There is a lot of misinformation swirling around about how hospitals can benefit from Facility Condition Assessments (FCAs.) Do you know what is true and what is not? Here are some of the most common misconceptions.
MYTH #1 – An FCA only evaluates Mechanical, Electrical, Plumbing, and Fire Protection systems
Many hospital administrators assume that Facility Condition Assessments only encompass Mechanical, Electrical, and Plumbing (MEP) systems. This tends to happen because their Facilities Department administers the FCA and that department maintains the MEP systems. However, areas that would typically be under the purview of the Construction Department are also important to include in an FCA.
Significant facility condition issues such as building envelope integrity, roof condition, or ADA compliance have substantial capital improvement impacts and inform MEP system decisions.
A comprehensive FCA should include a multi-disciplinary team with the following subject matter experts:
Architect (and possibly a Structural/Civil Engineer as determined by an initial assessment)
Plumbing/Fire Protection Engineer
An architect on the team can determine whether the building is structurally sound and compliant with current regulations. On one western US FCA engagement, our MEP engineers initially brainstormed ways to retrofit the MEP systems for an older building. But our architect on the team realized that the building was so significantly non-compliant with seismic codes that it must be torn down. Had we not included an architect’s input, the hospital would have wasted money by implementing the MEP recommendations.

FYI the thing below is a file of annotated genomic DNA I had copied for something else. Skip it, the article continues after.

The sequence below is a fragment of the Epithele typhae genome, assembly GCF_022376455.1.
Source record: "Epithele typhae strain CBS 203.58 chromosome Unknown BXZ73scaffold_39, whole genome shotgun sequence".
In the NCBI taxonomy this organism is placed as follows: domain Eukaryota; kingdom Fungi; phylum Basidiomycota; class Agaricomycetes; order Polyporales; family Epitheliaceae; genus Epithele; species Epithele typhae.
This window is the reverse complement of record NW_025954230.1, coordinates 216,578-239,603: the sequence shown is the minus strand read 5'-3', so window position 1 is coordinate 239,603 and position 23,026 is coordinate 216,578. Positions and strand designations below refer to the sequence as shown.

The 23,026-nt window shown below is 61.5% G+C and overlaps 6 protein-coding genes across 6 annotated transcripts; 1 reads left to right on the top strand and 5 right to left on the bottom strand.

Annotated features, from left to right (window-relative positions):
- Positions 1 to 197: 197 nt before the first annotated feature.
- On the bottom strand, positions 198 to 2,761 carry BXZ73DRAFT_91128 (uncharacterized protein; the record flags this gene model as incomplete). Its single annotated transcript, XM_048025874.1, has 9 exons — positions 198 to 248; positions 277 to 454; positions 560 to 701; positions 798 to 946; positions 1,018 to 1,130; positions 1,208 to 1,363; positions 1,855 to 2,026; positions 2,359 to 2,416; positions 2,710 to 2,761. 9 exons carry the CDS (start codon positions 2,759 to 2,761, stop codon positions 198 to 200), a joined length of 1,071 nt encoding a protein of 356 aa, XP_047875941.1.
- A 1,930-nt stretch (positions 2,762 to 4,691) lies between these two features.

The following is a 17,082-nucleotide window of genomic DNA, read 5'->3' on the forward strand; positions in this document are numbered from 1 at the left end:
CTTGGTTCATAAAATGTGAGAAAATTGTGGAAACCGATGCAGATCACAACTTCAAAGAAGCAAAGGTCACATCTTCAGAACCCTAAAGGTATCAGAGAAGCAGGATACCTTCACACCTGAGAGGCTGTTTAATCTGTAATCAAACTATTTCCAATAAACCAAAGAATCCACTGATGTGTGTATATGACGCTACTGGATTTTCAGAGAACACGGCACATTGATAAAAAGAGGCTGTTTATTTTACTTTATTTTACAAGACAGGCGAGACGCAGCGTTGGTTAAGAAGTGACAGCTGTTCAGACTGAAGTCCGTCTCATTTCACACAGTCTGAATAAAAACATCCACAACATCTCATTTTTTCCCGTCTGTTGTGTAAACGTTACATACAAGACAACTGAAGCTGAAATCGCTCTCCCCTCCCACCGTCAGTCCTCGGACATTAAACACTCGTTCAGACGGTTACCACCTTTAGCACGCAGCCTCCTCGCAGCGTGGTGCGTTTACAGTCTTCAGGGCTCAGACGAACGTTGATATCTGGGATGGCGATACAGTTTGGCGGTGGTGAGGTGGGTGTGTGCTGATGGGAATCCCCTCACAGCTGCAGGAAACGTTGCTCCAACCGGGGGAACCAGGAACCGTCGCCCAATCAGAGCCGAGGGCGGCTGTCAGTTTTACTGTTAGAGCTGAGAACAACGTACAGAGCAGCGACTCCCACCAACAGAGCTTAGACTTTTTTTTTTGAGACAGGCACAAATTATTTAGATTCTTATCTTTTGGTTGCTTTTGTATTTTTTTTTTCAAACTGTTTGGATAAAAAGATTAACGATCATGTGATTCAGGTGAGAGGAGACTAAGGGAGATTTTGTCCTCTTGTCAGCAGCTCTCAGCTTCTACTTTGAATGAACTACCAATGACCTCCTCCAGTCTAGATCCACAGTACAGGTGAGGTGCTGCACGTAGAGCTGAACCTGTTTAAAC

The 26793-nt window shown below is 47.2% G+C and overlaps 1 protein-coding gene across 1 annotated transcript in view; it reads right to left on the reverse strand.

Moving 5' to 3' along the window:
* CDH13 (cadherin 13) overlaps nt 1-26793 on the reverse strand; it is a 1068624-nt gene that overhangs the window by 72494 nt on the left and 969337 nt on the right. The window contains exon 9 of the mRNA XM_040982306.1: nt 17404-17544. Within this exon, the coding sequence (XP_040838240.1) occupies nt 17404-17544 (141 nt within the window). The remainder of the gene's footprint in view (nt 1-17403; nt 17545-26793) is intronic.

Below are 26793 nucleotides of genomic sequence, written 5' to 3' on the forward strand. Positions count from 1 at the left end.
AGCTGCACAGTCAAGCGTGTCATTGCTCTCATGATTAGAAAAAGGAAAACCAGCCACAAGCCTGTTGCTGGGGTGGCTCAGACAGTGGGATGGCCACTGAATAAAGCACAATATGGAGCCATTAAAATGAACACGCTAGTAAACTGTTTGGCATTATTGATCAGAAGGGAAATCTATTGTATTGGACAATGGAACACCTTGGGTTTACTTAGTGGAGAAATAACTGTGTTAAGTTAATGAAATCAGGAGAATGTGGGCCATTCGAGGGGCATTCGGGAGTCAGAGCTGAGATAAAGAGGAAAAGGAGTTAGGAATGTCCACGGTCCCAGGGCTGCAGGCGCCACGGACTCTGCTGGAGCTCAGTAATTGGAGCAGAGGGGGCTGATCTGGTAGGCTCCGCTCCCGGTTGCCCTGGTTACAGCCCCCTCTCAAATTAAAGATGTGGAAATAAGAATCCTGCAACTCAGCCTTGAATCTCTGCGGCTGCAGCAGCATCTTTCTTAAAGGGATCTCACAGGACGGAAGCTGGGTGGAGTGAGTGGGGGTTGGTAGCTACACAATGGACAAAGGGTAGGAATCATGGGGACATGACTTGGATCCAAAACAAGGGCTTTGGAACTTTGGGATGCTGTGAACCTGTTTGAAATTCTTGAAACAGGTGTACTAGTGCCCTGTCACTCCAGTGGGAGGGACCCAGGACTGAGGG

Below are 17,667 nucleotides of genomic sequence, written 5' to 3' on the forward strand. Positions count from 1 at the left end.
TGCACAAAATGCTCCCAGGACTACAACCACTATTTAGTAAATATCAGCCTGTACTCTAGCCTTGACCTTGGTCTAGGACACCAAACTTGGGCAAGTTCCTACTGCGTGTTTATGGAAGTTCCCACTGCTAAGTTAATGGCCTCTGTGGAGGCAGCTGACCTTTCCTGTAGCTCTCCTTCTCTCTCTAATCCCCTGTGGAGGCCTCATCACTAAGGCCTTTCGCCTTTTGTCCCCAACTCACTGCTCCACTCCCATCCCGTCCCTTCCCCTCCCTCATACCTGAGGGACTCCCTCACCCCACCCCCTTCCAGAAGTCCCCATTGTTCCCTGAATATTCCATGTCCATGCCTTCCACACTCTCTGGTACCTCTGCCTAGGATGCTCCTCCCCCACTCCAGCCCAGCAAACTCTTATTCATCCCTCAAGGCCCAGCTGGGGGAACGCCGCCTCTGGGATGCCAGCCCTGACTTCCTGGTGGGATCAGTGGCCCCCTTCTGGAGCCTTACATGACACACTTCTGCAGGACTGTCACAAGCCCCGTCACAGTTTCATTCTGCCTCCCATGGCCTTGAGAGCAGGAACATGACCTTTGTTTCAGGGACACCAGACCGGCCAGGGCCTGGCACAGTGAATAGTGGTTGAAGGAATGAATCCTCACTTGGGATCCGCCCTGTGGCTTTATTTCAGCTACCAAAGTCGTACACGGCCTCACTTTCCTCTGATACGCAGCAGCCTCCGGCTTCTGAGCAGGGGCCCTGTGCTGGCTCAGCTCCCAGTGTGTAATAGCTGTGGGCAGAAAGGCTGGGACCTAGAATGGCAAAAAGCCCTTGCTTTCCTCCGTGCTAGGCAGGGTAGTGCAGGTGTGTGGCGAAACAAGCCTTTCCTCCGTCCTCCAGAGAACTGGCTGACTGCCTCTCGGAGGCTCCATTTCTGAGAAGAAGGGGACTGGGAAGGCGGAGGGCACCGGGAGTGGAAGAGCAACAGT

Architects and MEP engineers working together on an FCA can shorten project durations and save money. Combining their implementation efforts into a single project reduces the downtime to the affected unit, and the contractor only has to set up once instead of twice.
If MEP and architectural implementations were separate, the hospital would inconvenience patients twice, and pay for dumpsters, porta potties, and infection control twice.
MYTH #2 – The FCA is a stagnant tool that shows a single snapshot in time
Many hospital administrators struggle to find value in FCA reports that sit on a shelf and become outdated. Facilities change continually.
Even though an FCA team completes the assessment at one point in time, a cloud-based FCA reporting tool can yield an ongoing view of the future. BuildingSymphony is a living tool that helps staff monitor equipment inventory and justify capital requests.
If the hospital replaces an old chiller with a new chiller, by updating BuildingSymphony, facilities staff can see an updated deferred equipment cost. They can see which equipment across the entire campus, in order of priority, that needs replacement in the upcoming months.
BuildingSymphony provides updated capital renewal forecasts to help facility managers justify costs to their boards.
MYTH #3 – Outsiders don’t know my facility better than I do
It’s true that hospital staff and users know more about each and every hospital “symptom.” Humidity, drafts, a light flickering on and off, a broken toilet, or the sink that won’t drain. Yet, an FCA team has the ability to collect symptomatic data from a panorama of staff and piece it together to diagnose root causes at a system level.
An FCA team that spends several days touring the facility, interviewing staff, and reviewing existing documents can gain a very clear picture of the facility.